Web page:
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CARLA GIBSON and C. J. MASTERS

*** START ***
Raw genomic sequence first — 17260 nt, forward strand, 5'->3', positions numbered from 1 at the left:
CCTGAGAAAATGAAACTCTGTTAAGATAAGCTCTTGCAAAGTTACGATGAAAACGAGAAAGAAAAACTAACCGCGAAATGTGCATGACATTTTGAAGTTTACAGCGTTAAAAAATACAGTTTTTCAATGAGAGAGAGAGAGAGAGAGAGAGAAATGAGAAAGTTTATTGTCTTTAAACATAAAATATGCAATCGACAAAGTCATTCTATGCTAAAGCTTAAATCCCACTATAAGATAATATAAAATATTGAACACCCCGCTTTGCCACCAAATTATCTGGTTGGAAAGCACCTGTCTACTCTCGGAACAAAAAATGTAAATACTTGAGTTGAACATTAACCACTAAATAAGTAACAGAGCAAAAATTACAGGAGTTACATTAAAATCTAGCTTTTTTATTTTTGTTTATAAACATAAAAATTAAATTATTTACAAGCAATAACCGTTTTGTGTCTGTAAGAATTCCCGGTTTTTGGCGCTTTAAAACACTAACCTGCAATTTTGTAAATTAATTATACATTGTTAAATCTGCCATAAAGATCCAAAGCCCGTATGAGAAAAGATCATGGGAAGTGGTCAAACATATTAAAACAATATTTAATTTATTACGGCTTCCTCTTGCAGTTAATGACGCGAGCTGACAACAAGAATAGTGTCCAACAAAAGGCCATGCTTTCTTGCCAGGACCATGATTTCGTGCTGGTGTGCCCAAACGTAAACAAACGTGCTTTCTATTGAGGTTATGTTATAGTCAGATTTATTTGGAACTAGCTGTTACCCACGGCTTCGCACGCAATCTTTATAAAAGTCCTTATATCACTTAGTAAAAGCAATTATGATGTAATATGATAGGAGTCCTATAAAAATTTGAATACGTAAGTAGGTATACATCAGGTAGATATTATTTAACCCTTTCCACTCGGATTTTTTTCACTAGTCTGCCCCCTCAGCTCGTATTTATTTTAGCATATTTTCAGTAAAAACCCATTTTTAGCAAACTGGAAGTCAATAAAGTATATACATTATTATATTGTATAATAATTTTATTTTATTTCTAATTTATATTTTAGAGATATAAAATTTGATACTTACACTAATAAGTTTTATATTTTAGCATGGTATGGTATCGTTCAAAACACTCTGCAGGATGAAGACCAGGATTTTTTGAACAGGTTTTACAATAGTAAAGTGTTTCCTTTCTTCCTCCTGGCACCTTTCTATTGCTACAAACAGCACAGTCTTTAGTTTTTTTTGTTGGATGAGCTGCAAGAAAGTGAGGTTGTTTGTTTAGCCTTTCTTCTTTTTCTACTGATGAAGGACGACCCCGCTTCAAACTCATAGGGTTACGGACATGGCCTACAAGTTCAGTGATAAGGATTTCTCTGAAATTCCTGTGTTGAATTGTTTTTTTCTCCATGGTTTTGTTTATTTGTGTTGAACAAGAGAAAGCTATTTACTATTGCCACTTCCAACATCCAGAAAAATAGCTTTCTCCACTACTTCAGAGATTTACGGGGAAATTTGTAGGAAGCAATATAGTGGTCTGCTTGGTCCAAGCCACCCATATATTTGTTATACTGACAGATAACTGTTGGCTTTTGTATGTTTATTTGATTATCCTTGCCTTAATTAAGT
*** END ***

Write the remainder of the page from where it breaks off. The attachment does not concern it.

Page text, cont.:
In recent years, considerable attention has been focused on the rôle of lactate dehydrogenase and its isoenzymes in reproduction and early mammalian development. The study of the developmental progressions of these multiple enzyme forms has greatly advanced our understanding of differential gene control in early ontogeny (Cahn, Kaplan, Levine & Zwilling, 1962; Markert, 1963) and, in addition, it has become evident that the principal reactions of this enzyme (i.e. lactate and pyruvate) are of prime importance as energy sources during the initial stages of cell multiplication following fertilization (Brinster, 1967). Again, the lactate dehydrogenase activities associated with mammalian ova before implantation have been reported to be elevated to a level many times higher than at any other stage of morphogenesis (Brinster, 1965). These findings, with the attendant implications, have established the major